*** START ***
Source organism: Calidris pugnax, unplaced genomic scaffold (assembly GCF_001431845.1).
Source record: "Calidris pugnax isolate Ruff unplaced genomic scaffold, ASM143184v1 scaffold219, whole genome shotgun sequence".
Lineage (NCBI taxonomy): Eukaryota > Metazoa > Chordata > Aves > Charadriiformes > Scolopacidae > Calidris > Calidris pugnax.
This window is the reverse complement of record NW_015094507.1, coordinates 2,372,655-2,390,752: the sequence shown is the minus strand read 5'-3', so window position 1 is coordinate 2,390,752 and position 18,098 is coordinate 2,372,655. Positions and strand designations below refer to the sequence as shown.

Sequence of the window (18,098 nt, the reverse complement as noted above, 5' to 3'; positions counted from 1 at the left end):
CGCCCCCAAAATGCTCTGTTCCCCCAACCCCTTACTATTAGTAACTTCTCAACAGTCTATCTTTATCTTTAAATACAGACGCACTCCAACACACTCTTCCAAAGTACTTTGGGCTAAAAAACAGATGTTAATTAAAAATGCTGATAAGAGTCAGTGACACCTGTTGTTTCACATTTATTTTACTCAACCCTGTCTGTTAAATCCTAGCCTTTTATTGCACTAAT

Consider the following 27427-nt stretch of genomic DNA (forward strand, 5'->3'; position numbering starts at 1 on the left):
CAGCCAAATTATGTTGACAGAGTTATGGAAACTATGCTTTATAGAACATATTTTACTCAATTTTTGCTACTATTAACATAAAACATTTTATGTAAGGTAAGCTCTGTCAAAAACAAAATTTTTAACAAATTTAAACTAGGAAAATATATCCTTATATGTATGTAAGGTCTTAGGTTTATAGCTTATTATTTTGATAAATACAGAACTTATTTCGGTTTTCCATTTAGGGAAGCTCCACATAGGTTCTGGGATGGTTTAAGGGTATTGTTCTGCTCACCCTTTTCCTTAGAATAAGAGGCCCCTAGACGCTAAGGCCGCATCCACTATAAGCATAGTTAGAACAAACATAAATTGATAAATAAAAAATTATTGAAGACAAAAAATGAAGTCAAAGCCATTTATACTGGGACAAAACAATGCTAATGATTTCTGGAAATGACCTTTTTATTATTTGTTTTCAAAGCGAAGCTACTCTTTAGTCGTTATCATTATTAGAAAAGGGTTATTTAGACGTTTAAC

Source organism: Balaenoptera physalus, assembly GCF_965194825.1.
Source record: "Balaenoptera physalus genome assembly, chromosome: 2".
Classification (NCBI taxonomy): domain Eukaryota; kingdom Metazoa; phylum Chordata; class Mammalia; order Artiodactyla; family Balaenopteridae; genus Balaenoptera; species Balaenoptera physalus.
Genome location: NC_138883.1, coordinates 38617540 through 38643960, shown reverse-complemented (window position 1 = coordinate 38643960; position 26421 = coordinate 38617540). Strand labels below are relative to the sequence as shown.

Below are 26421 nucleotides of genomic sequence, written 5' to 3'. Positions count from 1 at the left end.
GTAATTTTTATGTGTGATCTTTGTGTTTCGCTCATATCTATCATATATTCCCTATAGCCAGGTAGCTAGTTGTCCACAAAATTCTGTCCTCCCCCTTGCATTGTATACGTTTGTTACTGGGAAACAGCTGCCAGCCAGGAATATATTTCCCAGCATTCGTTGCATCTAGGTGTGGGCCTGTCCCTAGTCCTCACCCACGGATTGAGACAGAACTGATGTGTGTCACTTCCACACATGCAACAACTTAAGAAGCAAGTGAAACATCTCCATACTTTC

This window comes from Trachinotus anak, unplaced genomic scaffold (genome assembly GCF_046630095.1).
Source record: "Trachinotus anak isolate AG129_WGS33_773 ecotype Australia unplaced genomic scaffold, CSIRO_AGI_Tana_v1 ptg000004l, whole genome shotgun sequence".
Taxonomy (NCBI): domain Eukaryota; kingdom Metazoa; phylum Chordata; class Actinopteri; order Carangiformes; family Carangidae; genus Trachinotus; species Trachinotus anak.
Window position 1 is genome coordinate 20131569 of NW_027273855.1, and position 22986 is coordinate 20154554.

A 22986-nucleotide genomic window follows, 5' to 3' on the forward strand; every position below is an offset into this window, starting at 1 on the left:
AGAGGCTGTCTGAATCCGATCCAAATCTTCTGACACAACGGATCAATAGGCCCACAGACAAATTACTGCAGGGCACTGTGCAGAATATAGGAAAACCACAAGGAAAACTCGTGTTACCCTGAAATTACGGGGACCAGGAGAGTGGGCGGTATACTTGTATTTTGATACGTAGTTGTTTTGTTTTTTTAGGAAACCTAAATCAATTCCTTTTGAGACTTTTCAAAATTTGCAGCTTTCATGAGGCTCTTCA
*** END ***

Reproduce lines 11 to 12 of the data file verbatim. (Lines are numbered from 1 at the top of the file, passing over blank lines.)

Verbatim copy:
Classification (NCBI taxonomy): domain Eukaryota; kingdom Metazoa; phylum Chordata; class Mammalia; order Artiodactyla; family Balaenopteridae; genus Balaenoptera; species Balaenoptera physalus.
Genome location: NC_138883.1, coordinates 38617540 through 38643960, shown reverse-complemented (window position 1 = coordinate 38643960; position 26421 = coordinate 38617540). Strand labels below are relative to the sequence as shown.